Public Discourse

In Amusing Ourselves to Death, Neil Postman alerts us to the dangers brought about by the way television conditions us to tolerate the brevity of visual entertainment. His message is that with each new technological medium introduced, there is a significant trade-off. His primary example was the medium of television. TV is structured to provide information to the viewer on a platform which is both quick and entertaining. This discourages any viewer subjectivity, allowing television to shape and dictate [politics, education, religion, and journalism] the essence of our discourse.
Except for a few pages of "enlightenment", the entire book was a conglomerated resource of evidence to support his hypothesis. Important facts underlined generalizations to present logical and agreeable viewpoints.(e.g. "Television is our culture\'s principle mode of knowing about itself. Therefore... how television stages the world becomes the model for how the world is properly to be staged..."( Postman 92) In other words, how life is depicted on television is how we expect life to be.) And in most cases some truth could be found in Postman\'s statements (e.g. "For no medium is excessively dangerous if its users understand what its dangers are.") (Postman161)
Postman\'s final critical point was not merely enlightenment, but was a message to his reader and a solution aimed at educators: "the point I am trying to make is that only through a deep and unfailing awareness of the structure and effects of information, through a

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demystification of media, is there any hope of our gaining some measure of control over television , or the computer, or any other medium." (Postman 161) I agree. Until we begin to question the content, origin, and purpose of what is expressed through television, only then can we truly understand and control the medium known as TV.
More specifically my report will stress the merit of chapters six through eleven. The Age of Show Business is essential to the development of Postman\'s primary example of how the structure of television influences American culture. "The problem is not that Tv presents us with entertaining subject matter but that all subject matter is presented as entertaining..." (Postman 87) Plainly stated, American television is devoted entirely to supplying its audience with entertainment. Television has made a profound impact on the American society. Postman claims that due to the influence of television as a medium, Americans no longer talk to each other, they entertain each other. In chapter six of Amusing Ourselves to Death , Neil Postman goes on to point out that because of television we do not exchange ideas; we exchange images. I found this to be a valid hypothesis when considering if and how television had been an influence on my styles of learning.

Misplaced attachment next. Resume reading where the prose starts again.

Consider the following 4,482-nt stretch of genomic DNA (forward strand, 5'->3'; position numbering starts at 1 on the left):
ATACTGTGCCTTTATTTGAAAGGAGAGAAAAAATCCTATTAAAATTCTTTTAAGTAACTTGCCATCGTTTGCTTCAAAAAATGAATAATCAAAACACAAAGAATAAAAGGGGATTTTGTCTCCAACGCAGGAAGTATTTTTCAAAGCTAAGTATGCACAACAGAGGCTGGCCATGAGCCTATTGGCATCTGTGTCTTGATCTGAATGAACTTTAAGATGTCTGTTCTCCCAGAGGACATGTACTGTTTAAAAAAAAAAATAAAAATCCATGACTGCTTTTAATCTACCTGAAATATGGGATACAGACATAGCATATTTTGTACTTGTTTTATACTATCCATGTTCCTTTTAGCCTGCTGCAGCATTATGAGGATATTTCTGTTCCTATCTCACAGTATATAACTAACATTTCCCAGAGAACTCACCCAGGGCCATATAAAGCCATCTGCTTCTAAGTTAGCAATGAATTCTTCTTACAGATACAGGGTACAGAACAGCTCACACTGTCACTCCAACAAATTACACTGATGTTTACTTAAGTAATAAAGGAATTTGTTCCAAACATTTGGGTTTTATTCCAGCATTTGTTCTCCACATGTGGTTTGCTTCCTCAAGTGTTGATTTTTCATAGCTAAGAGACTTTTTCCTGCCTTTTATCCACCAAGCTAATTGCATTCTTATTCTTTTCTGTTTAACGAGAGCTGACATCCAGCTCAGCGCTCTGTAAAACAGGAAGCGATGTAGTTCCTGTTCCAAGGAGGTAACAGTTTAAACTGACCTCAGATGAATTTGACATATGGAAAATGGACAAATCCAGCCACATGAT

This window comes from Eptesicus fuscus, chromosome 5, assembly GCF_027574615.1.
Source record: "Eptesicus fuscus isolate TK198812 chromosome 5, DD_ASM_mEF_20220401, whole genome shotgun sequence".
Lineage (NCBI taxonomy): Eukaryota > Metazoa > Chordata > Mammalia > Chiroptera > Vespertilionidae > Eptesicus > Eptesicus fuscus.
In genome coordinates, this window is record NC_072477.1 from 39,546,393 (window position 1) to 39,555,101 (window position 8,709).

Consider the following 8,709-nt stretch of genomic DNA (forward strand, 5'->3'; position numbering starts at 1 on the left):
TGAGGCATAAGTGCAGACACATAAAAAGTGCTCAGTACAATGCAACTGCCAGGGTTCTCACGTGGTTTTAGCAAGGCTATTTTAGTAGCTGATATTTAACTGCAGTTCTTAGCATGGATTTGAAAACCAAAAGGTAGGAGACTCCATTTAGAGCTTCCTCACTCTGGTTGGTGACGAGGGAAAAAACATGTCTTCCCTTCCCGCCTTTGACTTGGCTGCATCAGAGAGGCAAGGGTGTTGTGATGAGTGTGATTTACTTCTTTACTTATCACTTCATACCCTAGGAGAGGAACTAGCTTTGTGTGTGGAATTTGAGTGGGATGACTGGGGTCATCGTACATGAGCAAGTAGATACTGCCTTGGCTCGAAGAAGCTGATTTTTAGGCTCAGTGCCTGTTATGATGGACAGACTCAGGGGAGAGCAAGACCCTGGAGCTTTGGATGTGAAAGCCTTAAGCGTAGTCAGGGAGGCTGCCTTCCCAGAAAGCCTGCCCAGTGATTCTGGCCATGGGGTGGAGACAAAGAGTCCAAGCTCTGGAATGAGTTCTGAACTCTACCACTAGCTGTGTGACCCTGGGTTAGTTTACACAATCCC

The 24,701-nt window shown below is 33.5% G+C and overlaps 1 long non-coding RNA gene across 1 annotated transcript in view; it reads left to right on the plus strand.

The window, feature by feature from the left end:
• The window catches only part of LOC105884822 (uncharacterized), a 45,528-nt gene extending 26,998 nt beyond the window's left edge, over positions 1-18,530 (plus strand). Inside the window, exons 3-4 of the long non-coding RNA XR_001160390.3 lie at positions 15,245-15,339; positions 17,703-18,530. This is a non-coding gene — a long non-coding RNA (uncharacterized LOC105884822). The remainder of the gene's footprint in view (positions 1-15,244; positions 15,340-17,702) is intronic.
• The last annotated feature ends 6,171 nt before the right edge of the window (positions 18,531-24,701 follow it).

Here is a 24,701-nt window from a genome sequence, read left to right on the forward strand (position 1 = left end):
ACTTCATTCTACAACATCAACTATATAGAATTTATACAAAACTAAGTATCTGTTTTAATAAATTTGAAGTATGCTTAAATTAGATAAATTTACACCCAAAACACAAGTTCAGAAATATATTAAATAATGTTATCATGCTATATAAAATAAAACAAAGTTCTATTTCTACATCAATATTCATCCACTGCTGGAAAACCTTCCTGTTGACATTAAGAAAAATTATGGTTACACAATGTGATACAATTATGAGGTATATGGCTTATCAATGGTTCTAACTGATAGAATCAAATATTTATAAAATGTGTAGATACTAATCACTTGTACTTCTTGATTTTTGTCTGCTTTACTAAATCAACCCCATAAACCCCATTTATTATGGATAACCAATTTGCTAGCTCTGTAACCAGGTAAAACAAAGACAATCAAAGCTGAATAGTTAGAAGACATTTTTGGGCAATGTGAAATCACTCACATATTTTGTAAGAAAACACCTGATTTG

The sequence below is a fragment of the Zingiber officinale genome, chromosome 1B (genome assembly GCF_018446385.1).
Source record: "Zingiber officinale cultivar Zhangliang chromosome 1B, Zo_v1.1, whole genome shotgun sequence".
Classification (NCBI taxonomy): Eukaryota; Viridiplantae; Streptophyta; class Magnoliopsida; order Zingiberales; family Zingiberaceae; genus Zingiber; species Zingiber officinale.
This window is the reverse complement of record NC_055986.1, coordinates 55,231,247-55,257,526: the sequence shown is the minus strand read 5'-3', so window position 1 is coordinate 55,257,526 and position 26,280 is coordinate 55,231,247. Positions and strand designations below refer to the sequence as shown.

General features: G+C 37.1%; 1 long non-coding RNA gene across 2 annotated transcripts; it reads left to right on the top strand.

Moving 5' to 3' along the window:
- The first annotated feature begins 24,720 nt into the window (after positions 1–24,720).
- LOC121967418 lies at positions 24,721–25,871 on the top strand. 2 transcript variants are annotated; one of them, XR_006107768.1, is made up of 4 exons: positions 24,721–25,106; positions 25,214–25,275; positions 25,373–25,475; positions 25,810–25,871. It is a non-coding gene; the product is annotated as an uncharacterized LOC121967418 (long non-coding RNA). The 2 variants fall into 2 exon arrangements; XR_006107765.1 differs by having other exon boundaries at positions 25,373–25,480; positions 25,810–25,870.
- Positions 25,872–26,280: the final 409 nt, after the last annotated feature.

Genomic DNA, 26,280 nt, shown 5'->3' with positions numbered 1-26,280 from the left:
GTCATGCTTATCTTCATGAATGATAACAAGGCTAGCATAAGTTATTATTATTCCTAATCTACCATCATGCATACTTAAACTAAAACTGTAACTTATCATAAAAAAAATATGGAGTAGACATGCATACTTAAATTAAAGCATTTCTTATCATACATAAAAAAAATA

While performing an in-class questionnaire, I discovered that the exercise both identified and defined several characteristics of what seemed to be a trend set in my learning pattern. Of the five categories mentioned in Kathleen McWhorter\'s Study & Critical Thinking Skills in College, collectively they revealed that I was a social, visual, and pragmatic [but not opposed to creative] learner.

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McWhorter defined a social learner as one who prefers to work closely with others and enjoys personal interaction; which explains my active classroom participation. Visual learners process information more effectively by seeing it in print, film, or through other visual mediums. Finally, "pragmatic learners are practical, logical, and systematic... and are comfortable following rules." (McWhorter 113) In all cases I can see where I fit the "diagnosis".
With this information it was evident that television had played a role in the development of my learning style. To make the connection, I will attempt to use a children\'s television show. Sesame Street was my favorite show to watch on television; as a child my choices were limited!
At that early age, Sesame Street was in a way programming me to become both a social and visual learner, or so I thought. Through the association of puppets with real people they provided a "pseudo-learning environment" that encouraged kids to "sing-along" the alphabet and attempt to solve arithmetic problems by counting sheep or how many cookies the cookie monster ate. This not only promoted a group atmosphere, but also displayed the learning that was taking place on screen, or did it? Although